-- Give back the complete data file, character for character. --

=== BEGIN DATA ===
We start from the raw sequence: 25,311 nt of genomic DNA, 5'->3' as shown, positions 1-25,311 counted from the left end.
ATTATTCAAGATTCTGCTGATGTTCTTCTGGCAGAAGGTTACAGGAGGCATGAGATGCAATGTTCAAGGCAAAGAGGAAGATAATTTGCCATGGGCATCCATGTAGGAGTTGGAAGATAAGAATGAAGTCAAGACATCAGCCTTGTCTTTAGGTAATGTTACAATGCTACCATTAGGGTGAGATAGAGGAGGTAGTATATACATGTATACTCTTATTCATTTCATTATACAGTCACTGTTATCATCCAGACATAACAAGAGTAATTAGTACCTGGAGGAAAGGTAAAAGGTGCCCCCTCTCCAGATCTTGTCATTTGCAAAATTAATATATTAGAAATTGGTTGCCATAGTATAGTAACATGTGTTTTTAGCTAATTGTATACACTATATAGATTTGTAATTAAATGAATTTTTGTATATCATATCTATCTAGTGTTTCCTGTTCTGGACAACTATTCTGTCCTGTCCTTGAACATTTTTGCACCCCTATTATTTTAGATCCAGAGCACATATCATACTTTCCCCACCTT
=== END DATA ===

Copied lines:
We start from the raw sequence: 25,311 nt of genomic DNA, 5'->3' as shown, positions 1-25,311 counted from the left end.
ATTATTCAAGATTCTGCTGATGTTCTTCTGGCAGAAGGTTACAGGAGGCATGAGATGCAATGTTCAAGGCAAAGAGGAAGATAATTTGCCATGGGCATCCATGTAGGAGTTGGAAGATAAGAATGAAGTCAAGACATCAGCCTTGTCTTTAGGTAATGTTACAATGCTACCATTAGGGTGAGATAGAGGAGGTAGTATATACATGTATACTCTTATTCATTTCATTATACAGTCACTGTTATCATCCAGACATAACAAGAGTAATTAGTACCTGGAGGAAAGGTAAAAGGTGCCCCCTCTCCAGATCTTGTCATTTGCAAAATTAATATATTAGAAATTGGTTGCCATAGTATAGTAACATGTGTTTTTAGCTAATTGTATACACTATATAGATTTGTAATTAAATGAATTTTTGTATATCATATCTATCTAGTGTTTCCTGTTCTGGACAACTATTCTGTCCTGTCCTTGAACATTTTTGCACCCCTATTATTTTAGATCCAGAGCACATATCATACTTTCCCCACCTT